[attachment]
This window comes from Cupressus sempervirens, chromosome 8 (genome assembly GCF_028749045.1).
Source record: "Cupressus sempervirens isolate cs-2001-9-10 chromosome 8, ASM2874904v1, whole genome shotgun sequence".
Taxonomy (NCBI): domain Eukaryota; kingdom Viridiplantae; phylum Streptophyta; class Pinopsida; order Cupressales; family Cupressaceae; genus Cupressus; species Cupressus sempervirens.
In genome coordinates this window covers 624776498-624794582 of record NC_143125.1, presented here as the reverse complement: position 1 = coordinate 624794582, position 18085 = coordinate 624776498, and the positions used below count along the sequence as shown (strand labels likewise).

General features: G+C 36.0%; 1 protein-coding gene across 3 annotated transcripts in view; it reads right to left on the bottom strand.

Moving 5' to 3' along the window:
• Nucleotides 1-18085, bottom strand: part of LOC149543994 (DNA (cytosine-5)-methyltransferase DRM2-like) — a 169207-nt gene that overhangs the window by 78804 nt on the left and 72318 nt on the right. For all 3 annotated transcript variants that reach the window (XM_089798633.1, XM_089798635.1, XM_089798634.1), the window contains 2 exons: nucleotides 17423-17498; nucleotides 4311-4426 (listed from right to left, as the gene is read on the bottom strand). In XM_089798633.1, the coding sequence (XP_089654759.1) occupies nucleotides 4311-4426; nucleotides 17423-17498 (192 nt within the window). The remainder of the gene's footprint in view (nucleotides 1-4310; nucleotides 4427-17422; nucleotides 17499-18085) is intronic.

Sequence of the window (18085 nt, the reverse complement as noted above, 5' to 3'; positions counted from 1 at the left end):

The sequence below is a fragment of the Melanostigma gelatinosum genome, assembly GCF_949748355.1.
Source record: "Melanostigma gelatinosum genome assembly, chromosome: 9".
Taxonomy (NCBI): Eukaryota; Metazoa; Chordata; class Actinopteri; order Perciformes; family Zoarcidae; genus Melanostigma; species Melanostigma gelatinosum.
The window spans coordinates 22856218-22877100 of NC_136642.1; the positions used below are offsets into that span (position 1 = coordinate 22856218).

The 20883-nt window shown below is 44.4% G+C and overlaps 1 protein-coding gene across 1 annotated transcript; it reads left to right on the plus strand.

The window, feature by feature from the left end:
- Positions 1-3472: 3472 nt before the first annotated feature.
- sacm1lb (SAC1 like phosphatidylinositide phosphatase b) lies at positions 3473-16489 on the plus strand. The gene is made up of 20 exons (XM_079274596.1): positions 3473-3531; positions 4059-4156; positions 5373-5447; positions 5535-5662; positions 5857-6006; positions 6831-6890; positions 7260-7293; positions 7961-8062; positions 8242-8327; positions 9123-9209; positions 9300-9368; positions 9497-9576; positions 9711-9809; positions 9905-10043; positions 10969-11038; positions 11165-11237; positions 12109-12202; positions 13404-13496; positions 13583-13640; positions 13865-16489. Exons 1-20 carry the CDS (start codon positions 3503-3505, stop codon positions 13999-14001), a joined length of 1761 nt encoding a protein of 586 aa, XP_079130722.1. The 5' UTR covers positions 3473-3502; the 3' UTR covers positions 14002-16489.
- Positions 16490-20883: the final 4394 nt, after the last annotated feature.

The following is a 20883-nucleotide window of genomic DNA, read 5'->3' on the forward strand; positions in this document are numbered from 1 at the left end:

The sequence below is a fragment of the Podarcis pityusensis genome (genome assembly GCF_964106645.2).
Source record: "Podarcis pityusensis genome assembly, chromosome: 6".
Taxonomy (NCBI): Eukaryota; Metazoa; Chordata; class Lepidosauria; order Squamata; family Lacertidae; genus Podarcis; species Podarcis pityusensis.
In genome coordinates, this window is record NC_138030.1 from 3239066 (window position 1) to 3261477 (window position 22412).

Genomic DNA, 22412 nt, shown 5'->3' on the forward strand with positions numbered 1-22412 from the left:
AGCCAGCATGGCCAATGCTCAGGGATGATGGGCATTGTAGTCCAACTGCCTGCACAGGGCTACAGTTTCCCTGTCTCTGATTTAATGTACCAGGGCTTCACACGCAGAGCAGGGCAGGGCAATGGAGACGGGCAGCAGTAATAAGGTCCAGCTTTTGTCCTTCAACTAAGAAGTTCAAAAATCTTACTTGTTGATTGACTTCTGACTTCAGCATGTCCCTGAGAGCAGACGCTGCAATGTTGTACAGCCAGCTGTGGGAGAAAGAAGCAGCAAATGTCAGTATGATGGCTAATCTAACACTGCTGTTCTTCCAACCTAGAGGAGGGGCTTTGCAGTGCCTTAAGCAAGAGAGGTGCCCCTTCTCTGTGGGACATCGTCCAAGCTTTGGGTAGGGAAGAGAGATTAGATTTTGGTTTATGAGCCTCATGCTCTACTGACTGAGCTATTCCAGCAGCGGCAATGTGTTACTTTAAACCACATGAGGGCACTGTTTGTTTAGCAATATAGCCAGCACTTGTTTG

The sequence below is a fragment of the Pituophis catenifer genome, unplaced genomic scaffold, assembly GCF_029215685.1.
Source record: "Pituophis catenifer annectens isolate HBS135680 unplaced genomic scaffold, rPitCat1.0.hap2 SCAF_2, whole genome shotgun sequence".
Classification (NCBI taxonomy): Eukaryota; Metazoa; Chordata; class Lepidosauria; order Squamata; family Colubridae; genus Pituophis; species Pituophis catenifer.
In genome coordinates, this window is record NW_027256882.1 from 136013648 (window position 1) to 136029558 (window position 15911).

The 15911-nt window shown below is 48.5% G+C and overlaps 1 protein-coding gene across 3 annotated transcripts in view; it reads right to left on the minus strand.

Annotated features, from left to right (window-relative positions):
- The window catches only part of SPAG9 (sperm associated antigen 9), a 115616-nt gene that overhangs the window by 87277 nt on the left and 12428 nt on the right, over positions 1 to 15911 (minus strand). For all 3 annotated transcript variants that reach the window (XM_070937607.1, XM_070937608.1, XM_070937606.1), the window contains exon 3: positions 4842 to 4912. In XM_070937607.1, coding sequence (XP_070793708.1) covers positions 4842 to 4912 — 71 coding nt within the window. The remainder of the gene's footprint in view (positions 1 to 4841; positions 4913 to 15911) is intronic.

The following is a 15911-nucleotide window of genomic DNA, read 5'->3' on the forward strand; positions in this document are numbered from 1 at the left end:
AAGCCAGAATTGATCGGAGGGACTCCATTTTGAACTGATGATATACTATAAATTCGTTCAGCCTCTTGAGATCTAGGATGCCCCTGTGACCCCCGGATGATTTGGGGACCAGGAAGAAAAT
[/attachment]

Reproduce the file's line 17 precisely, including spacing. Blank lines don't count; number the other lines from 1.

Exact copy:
- Positions 16490-20883: the final 4394 nt, after the last annotated feature.